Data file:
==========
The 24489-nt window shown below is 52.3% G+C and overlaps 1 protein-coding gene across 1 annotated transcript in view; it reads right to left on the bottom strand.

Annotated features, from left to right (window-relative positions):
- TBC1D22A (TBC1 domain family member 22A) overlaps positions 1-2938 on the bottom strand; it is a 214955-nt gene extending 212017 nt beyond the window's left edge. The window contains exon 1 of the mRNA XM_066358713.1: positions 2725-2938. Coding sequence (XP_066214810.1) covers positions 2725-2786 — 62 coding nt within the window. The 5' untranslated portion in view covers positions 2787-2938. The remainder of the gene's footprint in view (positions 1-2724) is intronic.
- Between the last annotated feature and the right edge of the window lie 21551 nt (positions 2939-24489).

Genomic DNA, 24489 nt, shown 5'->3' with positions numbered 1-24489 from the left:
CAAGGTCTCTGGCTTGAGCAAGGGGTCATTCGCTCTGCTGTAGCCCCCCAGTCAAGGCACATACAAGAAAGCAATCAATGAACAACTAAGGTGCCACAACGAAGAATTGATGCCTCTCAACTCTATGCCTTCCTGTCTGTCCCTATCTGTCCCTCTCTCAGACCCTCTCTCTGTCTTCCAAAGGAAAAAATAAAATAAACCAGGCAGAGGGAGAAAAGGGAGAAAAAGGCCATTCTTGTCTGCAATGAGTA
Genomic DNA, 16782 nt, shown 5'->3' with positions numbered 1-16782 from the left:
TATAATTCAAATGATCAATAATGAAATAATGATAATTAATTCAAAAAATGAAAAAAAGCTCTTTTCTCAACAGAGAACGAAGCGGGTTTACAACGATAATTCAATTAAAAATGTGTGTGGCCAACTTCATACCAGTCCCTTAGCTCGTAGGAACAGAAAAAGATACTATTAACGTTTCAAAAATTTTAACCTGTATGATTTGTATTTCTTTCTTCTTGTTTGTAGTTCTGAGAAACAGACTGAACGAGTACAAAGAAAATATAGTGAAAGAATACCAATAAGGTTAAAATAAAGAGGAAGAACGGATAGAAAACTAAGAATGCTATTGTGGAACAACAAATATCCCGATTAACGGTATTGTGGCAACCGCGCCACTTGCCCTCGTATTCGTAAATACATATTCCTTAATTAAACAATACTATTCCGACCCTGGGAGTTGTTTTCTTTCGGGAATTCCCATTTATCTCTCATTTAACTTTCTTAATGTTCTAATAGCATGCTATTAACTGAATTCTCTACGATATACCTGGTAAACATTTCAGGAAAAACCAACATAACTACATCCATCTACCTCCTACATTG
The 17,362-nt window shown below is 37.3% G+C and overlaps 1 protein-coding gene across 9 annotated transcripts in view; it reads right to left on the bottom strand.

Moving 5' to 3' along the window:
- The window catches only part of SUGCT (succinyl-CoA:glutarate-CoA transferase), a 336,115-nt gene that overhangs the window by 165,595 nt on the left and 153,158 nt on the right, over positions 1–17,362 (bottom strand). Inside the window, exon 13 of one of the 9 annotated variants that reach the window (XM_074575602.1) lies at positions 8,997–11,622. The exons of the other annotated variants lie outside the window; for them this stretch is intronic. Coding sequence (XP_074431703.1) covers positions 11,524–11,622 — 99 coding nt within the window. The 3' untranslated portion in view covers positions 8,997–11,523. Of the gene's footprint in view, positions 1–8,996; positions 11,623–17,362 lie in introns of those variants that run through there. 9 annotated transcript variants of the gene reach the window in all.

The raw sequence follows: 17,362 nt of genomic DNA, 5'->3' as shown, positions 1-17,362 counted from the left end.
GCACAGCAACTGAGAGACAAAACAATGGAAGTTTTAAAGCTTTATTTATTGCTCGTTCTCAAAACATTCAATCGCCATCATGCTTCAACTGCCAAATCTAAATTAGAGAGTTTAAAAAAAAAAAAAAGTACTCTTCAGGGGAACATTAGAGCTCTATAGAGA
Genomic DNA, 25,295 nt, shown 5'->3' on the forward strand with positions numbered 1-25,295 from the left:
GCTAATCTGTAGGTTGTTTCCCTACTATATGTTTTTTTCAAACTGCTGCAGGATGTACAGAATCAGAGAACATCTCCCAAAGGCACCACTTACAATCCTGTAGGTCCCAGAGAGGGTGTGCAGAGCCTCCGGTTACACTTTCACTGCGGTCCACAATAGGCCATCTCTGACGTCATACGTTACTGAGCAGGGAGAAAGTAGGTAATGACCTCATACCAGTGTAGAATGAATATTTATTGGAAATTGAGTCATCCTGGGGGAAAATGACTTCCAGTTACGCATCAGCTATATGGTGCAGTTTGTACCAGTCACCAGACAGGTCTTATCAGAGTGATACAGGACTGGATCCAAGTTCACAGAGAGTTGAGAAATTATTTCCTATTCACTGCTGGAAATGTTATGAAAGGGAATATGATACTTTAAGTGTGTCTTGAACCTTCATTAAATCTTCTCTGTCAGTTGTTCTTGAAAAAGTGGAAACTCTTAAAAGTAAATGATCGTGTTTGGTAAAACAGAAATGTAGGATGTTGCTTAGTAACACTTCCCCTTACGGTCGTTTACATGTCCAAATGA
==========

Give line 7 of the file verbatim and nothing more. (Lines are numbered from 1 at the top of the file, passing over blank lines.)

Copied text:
Genomic DNA, 16782 nt, shown 5'->3' with positions numbered 1-16782 from the left: